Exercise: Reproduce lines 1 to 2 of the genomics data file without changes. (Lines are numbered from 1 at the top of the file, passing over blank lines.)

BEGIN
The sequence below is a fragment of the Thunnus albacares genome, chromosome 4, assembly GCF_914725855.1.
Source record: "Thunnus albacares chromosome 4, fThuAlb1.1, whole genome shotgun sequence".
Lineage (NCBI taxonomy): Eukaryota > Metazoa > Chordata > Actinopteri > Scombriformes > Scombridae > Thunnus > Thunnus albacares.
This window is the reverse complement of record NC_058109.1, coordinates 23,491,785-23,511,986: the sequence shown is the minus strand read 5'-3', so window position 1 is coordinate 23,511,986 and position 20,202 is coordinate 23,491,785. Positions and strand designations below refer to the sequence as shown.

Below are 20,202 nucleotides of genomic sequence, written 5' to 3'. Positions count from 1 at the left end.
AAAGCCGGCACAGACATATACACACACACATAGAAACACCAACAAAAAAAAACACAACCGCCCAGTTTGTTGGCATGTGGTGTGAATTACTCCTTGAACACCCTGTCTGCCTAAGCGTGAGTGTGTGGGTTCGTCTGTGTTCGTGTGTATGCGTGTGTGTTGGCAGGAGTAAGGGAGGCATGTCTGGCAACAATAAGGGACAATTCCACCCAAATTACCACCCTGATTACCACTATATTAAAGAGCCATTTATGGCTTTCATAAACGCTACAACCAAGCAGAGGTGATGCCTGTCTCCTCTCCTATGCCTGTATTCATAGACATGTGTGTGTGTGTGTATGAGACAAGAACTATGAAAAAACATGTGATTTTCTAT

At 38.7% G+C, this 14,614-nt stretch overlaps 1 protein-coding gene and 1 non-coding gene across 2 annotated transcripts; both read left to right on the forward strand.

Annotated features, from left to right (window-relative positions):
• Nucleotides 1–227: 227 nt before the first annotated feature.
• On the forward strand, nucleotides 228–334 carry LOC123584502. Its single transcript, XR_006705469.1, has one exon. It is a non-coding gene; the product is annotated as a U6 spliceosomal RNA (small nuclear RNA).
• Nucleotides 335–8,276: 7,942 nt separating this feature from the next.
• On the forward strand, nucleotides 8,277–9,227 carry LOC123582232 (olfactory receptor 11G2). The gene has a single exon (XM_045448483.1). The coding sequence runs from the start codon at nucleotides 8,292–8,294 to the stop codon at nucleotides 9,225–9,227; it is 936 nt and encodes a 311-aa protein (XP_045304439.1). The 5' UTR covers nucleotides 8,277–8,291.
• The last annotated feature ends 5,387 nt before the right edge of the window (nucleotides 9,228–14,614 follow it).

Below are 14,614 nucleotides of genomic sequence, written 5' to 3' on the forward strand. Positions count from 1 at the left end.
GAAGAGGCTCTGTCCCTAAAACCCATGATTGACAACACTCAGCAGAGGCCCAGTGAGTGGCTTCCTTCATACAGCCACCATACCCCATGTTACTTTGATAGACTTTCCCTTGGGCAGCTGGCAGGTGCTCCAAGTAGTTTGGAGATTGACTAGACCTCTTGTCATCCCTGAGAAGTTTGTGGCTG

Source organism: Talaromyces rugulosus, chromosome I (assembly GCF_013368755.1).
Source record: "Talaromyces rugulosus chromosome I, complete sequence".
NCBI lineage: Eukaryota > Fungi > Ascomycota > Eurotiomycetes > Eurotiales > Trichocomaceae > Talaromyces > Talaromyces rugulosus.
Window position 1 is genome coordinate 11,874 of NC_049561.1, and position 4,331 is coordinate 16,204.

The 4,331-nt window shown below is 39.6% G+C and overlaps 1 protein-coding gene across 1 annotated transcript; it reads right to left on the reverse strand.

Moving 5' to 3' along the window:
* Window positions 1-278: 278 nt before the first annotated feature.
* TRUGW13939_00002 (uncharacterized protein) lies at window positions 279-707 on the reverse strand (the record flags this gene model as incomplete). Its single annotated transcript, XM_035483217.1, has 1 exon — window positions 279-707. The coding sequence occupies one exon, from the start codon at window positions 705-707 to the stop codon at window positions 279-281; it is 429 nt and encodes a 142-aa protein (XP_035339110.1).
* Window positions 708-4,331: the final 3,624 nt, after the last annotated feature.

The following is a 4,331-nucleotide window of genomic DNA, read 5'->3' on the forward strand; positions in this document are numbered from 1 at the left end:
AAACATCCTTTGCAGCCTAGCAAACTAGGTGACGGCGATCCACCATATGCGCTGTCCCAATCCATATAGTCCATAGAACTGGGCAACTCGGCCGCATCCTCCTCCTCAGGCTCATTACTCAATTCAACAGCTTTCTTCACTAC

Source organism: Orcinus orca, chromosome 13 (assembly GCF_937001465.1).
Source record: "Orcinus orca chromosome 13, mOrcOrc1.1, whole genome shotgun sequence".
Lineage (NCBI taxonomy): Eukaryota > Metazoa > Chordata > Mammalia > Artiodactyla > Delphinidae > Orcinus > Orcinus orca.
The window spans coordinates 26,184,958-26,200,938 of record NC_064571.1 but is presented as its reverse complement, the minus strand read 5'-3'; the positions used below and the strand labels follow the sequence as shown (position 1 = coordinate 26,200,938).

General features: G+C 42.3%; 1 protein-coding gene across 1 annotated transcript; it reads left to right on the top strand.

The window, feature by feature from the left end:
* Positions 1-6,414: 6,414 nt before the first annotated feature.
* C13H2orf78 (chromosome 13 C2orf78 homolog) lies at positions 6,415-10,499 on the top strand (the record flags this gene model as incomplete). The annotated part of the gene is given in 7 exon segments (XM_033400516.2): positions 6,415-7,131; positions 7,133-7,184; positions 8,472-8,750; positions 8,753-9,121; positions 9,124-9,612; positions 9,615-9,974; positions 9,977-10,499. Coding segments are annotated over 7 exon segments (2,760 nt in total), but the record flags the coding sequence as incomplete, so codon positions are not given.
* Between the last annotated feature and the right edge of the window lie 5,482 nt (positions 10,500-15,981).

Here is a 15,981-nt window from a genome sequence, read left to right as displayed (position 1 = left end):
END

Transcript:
The sequence below is a fragment of the Thunnus albacares genome, chromosome 4, assembly GCF_914725855.1.
Source record: "Thunnus albacares chromosome 4, fThuAlb1.1, whole genome shotgun sequence".